[:en]How many of the world's most beloved and iconic recipes were born from an accident? The most famous of all? Panettone, which seems to be the result of a lucky leavening error that made it one of the most famous desserts in the world and the most consumed during the Christmas holidays and beyond.
Now, we are not talking about Panettone in this case but about Pink Gin, a cocktail which, according to legend, was also born due to an accident that did not concern the drink itself but its future consumers: sailors and officers on the brink of a crisis of… seasickness!
But let's go in order.
As absurd as it may seem, the use of consuming alcohol (in moderate doses) against seasickness dates back to at least 1800, when Lauchland Rose figured out how to preserve lime juice with sugar and the iconic Rose's Lime Juice drink was born, which was patented and used on board British Navy ships. The officers used to buy gin in port and mix it with the daily rations of lime that were given to them to combat seasickness.
Although the name may be misleading, Rose's Lime Juice was not and still is not a pink-colored drink.
We had to wait until 1820 for Pink Gin to come to light as a "tonic" for seasickness and pave the way for its recreational use, so to speak, like other drinks and spirits. The German doctor Johann Gottlieb Benjamin Siegert, during a stay in Venezuela, created a powerful remedy against seasickness which he gave the name of Pink Gin. Having settled in the city of Angostura to study a remedy for the ailments of soldiers affected by fever and intestinal problems, Siegert arrived after four years of research at the creation of a bitter, obtained from the infusion of around 12 secret aromatic herbs (still known today), excellent for treating intestinal problems of soldiers. Adding Angostura to Gin created a perfect mix to treat the symptoms of seasickness, and on the trade routes between Europe and the Americas, Pink Gin became the most consumed cocktail in ports and on merchant and military ships. .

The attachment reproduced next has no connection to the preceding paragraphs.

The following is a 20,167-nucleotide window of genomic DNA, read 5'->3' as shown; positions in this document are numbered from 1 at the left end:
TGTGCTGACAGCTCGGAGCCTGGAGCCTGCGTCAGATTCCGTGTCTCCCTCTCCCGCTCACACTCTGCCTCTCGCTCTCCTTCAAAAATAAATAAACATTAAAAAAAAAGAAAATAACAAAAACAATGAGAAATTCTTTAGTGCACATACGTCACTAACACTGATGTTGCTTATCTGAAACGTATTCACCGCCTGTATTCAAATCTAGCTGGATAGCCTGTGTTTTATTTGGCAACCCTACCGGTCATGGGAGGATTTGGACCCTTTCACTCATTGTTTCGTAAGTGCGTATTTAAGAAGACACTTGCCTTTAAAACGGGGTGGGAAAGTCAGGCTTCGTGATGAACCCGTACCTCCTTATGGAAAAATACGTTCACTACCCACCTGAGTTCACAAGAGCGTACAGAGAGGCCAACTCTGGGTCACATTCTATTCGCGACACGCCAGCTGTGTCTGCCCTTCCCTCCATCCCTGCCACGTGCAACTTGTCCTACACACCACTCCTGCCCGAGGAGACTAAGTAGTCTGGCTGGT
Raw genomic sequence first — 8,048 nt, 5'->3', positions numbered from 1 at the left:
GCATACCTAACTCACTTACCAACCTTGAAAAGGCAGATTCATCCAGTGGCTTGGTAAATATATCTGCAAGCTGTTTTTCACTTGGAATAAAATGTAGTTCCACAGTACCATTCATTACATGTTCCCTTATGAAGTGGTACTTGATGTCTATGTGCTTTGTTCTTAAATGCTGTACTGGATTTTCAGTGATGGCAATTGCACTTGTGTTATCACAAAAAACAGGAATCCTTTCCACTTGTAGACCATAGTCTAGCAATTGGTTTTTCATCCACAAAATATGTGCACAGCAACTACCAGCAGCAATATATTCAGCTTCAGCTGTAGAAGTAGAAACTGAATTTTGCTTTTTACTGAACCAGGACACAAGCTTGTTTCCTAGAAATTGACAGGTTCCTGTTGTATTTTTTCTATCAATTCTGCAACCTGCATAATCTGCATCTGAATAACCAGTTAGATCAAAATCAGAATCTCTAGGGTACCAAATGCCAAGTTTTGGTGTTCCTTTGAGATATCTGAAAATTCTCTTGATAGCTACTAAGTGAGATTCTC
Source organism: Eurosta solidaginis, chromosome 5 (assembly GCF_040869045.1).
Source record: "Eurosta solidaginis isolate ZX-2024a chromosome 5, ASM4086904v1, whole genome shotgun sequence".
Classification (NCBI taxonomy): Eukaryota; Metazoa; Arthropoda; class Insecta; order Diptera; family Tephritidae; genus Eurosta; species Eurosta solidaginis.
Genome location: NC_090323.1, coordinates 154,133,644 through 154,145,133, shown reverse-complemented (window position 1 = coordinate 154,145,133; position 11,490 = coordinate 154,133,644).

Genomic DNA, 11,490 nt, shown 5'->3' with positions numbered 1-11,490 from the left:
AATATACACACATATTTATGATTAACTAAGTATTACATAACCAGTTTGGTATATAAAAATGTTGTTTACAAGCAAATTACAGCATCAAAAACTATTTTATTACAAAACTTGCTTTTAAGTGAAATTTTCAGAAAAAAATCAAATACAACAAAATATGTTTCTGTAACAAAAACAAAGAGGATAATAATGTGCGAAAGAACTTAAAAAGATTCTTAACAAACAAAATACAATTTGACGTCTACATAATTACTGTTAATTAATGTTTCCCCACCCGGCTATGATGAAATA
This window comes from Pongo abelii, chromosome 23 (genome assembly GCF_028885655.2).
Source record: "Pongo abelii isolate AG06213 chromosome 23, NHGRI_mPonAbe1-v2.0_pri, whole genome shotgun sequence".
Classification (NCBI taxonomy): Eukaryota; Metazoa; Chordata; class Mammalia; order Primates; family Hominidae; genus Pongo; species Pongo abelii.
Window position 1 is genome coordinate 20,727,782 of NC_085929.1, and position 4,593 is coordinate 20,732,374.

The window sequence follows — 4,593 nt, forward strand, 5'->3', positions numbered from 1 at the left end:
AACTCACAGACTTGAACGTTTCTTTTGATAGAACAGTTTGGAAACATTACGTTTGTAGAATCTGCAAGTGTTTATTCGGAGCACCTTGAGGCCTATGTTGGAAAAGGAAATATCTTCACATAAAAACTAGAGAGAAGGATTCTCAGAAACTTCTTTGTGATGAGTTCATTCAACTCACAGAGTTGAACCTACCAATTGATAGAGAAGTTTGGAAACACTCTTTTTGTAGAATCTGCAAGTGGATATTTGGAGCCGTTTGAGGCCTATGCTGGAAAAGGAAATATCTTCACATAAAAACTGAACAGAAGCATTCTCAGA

The original recipe did not include it, since adding it to cocktails is actually a rather recent use, but if you like ice it is allowed. Here's how to prepare a perfect Pink Gin:
30ml of Gin
4 drops of Angostura
It is prepared directly in the glass.
Pour the drops of Angostura into the glass and wine it (let the bitter run over the entire wall of the glass slowly)
At that point, pour in the gin (with ice to taste) and garnish with lemon zest.
Mix and enjoy slowly.